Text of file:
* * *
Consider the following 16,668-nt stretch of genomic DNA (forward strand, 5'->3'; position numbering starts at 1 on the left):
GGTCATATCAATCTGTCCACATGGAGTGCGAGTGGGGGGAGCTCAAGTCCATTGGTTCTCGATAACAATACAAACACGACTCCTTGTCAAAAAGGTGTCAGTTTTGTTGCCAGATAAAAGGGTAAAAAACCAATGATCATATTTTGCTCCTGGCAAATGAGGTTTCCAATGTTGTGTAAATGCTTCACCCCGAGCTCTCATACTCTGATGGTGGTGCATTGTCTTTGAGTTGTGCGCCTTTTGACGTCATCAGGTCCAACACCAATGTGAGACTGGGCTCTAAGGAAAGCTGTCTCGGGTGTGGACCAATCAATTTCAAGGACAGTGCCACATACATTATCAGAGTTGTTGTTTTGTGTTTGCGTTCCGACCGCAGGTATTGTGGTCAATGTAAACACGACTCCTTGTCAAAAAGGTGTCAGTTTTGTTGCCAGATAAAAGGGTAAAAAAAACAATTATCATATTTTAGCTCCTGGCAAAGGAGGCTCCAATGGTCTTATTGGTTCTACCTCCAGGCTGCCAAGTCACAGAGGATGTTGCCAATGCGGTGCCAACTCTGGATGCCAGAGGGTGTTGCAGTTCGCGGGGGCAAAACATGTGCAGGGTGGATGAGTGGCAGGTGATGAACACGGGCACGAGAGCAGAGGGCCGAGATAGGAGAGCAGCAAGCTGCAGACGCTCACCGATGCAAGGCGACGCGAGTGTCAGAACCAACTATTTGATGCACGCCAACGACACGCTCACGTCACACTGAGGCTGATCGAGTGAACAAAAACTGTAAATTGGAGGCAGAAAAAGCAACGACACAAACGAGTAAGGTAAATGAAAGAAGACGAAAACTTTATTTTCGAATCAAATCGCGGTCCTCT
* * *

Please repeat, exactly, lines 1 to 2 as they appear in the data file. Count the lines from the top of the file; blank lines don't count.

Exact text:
Consider the following 16,668-nt stretch of genomic DNA (forward strand, 5'->3'; position numbering starts at 1 on the left):
GGTCATATCAATCTGTCCACATGGAGTGCGAGTGGGGGGAGCTCAAGTCCATTGGTTCTCGATAACAATACAAACACGACTCCTTGTCAAAAAGGTGTCAGTTTTGTTGCCAGATAAAAGGGTAAAAAACCAATGATCATATTTTGCTCCTGGCAAATGAGGTTTCCAATGTTGTGTAAATGCTTCACCCCGAGCTCTCATACTCTGATGGTGGTGCATTGTCTTTGAGTTGTGCGCCTTTTGACGTCATCAGGTCCAACACCAATGTGAGACTGGGCTCTAAGGAAAGCTGTCTCGGGTGTGGACCAATCAATTTCAAGGACAGTGCCACATACATTATCAGAGTTGTTGTTTTGTGTTTGCGTTCCGACCGCAGGTATTGTGGTCAATGTAAACACGACTCCTTGTCAAAAAGGTGTCAGTTTTGTTGCCAGATAAAAGGGTAAAAAAAACAATTATCATATTTTAGCTCCTGGCAAAGGAGGCTCCAATGGTCTTATTGGTTCTACCTCCAGGCTGCCAAGTCACAGAGGATGTTGCCAATGCGGTGCCAACTCTGGATGCCAGAGGGTGTTGCAGTTCGCGGGGGCAAAACATGTGCAGGGTGGATGAGTGGCAGGTGATGAACACGGGCACGAGAGCAGAGGGCCGAGATAGGAGAGCAGCAAGCTGCAGACGCTCACCGATGCAAGGCGACGCGAGTGTCAGAACCAACTATTTGATGCACGCCAACGACACGCTCACGTCACACTGAGGCTGATCGAGTGAACAAAAACTGTAAATTGGAGGCAGAAAAAGCAACGACACAAACGAGTAAGGTAAATGAAAGAAGACGAAAACTTTATTTTCGAATCAAATCGCGGTCCTCT